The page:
The rabbit will show signs of pregnancy including: mammary and nipple development, increased aggression, hoarding of toys, urine marking and nest-making. Does will pull hair from their ventrum to make the nest, and so ventral alopecia is a common finding.... view details ›
The length of pregnancy in the rabbit is 31 days and the doe can produce from 1 to 12 young each time she gives birth. She can become pregnant again within a few days of giving birth. However it is not good practice to allow the doe to become pregnant straight after giving birth.... continue reading ›
Dog-rabbit hybrids are very rarely reported. Indeed, there seems to be but a single, brief notice on record, and even that single alleged hybrid died soon after birth. Such a cross would, of course, be extremely distant and no picture was provided. So this cross is poorly documented indeed.... continue reading ›
The length of pregnancy in the rabbit is 31 days and the doe can produce from 1 to 12 young each time she gives birth. She can become pregnant again within a few days of giving birth.... view details ›
Your rabbit keeps stepping on her babies because they might have a small enclosure. She can't move around well and avoid the babies. But, she can be anxious and confused too. And this is likely if this is her first pregnancy.... read more ›
Each litter can contain between one and 12 babies, with the average being five. And female rabbits can get pregnant again almost immediately after giving birth.... see details ›
Rabbits lack the strength to pick up and relocate their young. A mother will not build a new nest in a different location. If a rabbit's nest is abandoned, her babies will not survive.... continue reading ›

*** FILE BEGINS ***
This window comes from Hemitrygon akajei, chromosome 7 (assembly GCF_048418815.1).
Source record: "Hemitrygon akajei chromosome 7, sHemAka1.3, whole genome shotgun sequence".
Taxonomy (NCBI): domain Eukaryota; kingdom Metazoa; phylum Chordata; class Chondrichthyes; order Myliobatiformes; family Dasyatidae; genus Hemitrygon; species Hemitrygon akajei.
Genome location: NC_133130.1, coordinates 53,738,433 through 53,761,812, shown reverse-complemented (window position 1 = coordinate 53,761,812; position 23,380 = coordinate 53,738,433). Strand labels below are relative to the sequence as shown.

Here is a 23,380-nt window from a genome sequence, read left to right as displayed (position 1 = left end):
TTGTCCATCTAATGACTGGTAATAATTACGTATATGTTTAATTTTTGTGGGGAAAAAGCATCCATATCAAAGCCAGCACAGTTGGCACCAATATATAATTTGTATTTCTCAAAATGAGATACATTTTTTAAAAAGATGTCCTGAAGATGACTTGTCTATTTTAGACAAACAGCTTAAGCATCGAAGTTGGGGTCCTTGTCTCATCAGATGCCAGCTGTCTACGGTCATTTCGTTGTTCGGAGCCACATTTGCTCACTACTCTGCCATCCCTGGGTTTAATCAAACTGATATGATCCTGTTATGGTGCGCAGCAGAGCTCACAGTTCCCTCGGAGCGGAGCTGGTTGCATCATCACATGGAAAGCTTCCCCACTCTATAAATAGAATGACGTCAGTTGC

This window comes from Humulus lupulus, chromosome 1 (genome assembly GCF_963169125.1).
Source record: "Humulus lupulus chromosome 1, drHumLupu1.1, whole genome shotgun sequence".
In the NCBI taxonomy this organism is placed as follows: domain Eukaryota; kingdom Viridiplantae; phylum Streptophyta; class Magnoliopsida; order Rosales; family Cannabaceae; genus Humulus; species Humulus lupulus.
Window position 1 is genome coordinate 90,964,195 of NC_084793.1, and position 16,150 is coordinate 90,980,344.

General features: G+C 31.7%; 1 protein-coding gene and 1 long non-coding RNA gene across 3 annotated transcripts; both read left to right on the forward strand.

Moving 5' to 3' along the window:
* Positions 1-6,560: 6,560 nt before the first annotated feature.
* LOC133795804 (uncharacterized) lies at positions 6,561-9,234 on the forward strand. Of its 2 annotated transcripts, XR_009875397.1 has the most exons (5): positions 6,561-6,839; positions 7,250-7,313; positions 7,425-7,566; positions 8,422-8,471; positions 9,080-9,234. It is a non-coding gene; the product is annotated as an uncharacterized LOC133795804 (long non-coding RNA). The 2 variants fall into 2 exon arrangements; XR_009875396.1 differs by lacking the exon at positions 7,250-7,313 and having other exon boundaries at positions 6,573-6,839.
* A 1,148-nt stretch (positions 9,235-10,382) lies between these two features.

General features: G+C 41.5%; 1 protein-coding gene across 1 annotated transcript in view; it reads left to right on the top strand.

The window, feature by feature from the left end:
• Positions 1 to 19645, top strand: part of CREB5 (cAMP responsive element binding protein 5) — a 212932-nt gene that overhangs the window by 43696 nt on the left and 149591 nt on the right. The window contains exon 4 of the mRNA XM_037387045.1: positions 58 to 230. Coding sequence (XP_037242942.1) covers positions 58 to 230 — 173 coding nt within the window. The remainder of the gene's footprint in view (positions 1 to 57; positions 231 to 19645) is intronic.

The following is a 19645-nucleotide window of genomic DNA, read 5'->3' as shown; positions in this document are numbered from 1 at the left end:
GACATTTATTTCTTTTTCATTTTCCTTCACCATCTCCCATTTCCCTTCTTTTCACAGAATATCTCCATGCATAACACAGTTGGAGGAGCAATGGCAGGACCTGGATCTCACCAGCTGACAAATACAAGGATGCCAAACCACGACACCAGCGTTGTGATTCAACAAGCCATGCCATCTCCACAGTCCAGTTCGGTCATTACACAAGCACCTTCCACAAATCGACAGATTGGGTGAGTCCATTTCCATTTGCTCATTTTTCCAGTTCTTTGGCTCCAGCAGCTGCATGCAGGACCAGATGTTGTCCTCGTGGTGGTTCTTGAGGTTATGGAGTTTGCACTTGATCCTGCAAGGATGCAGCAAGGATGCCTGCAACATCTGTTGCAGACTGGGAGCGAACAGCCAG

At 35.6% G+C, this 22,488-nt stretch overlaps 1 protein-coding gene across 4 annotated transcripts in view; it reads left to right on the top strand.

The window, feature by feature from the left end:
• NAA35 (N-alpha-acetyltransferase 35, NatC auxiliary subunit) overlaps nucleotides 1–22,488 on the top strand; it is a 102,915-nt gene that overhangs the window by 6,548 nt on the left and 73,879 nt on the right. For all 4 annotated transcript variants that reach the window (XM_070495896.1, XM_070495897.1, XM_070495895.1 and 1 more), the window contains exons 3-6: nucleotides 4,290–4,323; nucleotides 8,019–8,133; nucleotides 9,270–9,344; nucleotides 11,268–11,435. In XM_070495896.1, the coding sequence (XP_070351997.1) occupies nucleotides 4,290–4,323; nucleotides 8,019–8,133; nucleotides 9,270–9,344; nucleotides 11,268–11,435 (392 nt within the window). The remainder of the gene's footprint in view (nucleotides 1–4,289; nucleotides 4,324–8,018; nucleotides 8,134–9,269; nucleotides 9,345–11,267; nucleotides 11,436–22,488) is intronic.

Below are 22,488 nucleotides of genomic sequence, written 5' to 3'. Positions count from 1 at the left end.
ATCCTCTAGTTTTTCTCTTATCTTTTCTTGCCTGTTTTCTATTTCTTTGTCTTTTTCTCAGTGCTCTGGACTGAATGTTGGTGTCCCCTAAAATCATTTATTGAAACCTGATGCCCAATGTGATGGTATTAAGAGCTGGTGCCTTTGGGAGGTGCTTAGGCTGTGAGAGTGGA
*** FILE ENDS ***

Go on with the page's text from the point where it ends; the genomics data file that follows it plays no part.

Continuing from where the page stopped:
So in the most strictest sense of this, you would never mate a rabbit with another rabbit that has a known relative. However, most standards say with rabbits (and other animal terms) that it's ok as long as the relatives at least 4 generations out. Inbreeding is where you breed within a family.... view details ›
Mother rabbits do not “sit” on the babies to keep them warm as do some mammals and birds. They build a nest with fur and grasses which helps to keep the babies warm in between feedings. Do not force a mother rabbit to sit in the nest box.... view details ›
The first and second stages of labor in rabbits occur almost simultaneously as parturition typically lasts 30 min (7). Kits are typically born in the early morning and are considered altricial as they are usually born hairless and helpless with both their eyes and ears closed (2,4).... see more ›
You and your children can peek at the baby rabbits, but don't touch them. If anyone picks up a bunny, return it to the nest. A little human scent will not prevent the mother from caring for her young. If it's clear the mother rabbit was killed, contact a wildlife rehabilitator who can best raise the orphaned bunnies.... see details ›